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So you’ve found your travel buddy for life. You talk excitedly about where to go for your honeymoon, your birthdays or your next anniversary, but when it comes time to price out airfare, hotels and a rental car, you come up short — and that’s before you factor in a budget for food and other costs.
Until you have an idea: What if you signed up for a travel rewards credit card and got a bonus in time to book your trip for later this year? Even better, what if you both got a travel rewards card? Double the bonuses!
But your partner is strongly opposed. They think travel rewards cards are complicated, sketchy or too good to be true. They were always taught to distrust credit cards. They worry about spending unnecessarily just to get a bonus. They’re happy with the no-frills card they’ve been carrying for years. While their reasons are valid, you can’t help but feel some resentment. How can you both get what you want?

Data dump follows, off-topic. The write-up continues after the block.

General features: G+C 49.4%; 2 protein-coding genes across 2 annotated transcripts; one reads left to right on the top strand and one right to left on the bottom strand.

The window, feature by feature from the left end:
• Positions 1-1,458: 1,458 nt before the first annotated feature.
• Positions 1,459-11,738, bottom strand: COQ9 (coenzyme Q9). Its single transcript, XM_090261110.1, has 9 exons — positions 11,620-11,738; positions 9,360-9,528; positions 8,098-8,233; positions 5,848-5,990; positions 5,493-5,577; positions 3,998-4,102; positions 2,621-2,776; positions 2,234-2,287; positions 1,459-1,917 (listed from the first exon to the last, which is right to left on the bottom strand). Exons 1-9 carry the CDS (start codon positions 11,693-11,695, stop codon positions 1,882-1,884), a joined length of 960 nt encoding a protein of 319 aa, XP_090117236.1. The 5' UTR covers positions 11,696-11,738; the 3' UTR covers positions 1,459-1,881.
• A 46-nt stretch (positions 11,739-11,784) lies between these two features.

Get your budget on lock
Your partner’s apprehension about applying for travel cards and hitting a spending minimum for a bonus may tie back to your household’s money habits. If they’re worried about unnecessary spending — or worse, getting into credit card debt — those are valid concerns. This is a good time to look over your past credit card and bank account statements and ask yourself:
How much do we typically spend per month? Would you easily reach a spending minimum for a credit card bonus, or would you have to overspend?
Where do we spend the most? Are there specific spending categories like grocery stores or dining out that make up most of your budget? Is there a credit card that would reward you more for that spending?
Are any of those expenses too high? Do you need to cut back to avoid getting into debt, or to free up money to pay down debt you already have?
Do we have any major, one-time expenses coming up? If you plan to replace an appliance, put major work into your car or buy a new sofa in the next month or so, that could be an opportunity to snag a sign-up bonus without spending more on typical monthly costs.
Colin Moynahan, Certified financial planner and founder of Twenty Fifty Capital Financial Advisors in Charleston, South Carolina
Don’t spend an extra $1,000 a month just so you can hit a 50,000-point bonus equivalent to maybe $200.”
If you’re overextending yourself or paying down credit card debt, it’s worth shelving the idea of getting a travel rewards card until you reach a better financial position.